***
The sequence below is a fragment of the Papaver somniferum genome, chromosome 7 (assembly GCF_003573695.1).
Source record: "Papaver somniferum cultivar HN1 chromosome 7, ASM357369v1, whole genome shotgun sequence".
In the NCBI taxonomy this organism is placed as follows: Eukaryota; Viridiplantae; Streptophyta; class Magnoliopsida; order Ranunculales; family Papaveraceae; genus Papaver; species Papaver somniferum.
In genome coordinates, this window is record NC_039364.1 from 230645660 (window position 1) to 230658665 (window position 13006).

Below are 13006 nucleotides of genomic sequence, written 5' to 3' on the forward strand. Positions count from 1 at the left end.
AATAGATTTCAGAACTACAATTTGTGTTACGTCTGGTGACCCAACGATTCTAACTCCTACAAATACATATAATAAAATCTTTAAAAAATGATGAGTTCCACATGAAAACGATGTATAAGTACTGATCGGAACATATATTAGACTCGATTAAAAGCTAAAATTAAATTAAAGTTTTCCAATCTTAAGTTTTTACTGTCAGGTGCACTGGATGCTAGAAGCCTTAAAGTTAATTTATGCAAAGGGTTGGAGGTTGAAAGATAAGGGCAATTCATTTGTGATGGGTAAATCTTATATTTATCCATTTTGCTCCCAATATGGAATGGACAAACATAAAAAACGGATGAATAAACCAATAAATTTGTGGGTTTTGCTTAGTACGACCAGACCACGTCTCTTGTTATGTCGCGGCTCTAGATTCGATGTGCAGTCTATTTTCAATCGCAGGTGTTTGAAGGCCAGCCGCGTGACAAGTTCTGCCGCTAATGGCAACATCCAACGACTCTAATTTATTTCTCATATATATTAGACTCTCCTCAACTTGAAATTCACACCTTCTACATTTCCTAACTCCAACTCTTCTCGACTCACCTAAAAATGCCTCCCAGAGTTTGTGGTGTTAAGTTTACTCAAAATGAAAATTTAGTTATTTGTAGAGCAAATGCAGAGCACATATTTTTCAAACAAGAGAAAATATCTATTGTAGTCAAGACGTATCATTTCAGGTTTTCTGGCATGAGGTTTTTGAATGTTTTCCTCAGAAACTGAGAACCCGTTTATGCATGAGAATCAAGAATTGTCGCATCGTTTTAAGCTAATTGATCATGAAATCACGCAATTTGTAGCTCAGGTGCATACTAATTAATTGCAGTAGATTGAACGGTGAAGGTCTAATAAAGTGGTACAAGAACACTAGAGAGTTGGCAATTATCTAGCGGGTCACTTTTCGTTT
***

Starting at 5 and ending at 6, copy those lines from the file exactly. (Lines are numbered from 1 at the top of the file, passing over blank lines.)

Below are 13006 nucleotides of genomic sequence, written 5' to 3' on the forward strand. Positions count from 1 at the left end.
AATAGATTTCAGAACTACAATTTGTGTTACGTCTGGTGACCCAACGATTCTAACTCCTACAAATACATATAATAAAATCTTTAAAAAATGATGAGTTCCACATGAAAACGATGTATAAGTACTGATCGGAACATATATTAGACTCGATTAAAAGCTAAAATTAAATTAAAGTTTTCCAATCTTAAGTTTTTACTGTCAGGTGCACTGGATGCTAGAAGCCTTAAAGTTAATTTATGCAAAGGGTTGGAGGTTGAAAGATAAGGGCAATTCATTTGTGATGGGTAAATCTTATATTTATCCATTTTGCTCCCAATATGGAATGGACAAACATAAAAAACGGATGAATAAACCAATAAATTTGTGGGTTTTGCTTAGTACGACCAGACCACGTCTCTTGTTATGTCGCGGCTCTAGATTCGATGTGCAGTCTATTTTCAATCGCAGGTGTTTGAAGGCCAGCCGCGTGACAAGTTCTGCCGCTAATGGCAACATCCAACGACTCTAATTTATTTCTCATATATATTAGACTCTCCTCAACTTGAAATTCACACCTTCTACATTTCCTAACTCCAACTCTTCTCGACTCACCTAAAAATGCCTCCCAGAGTTTGTGGTGTTAAGTTTACTCAAAATGAAAATTTAGTTATTTGTAGAGCAAATGCAGAGCACATATTTTTCAAACAAGAGAAAATATCTATTGTAGTCAAGACGTATCATTTCAGGTTTTCTGGCATGAGGTTTTTGAATGTTTTCCTCAGAAACTGAGAACCCGTTTATGCATGAGAATCAAGAATTGTCGCATCGTTTTAAGCTAATTGATCATGAAATCACGCAATTTGTAGCTCAGGTGCATACTAATTAATTGCAGTAGATTGAACGGTGAAGGTCTAATAAAGTGGTACAAGAACACTAGAGAGTTGGCAATTATCTAGCGGGTCACTTTTCGTTT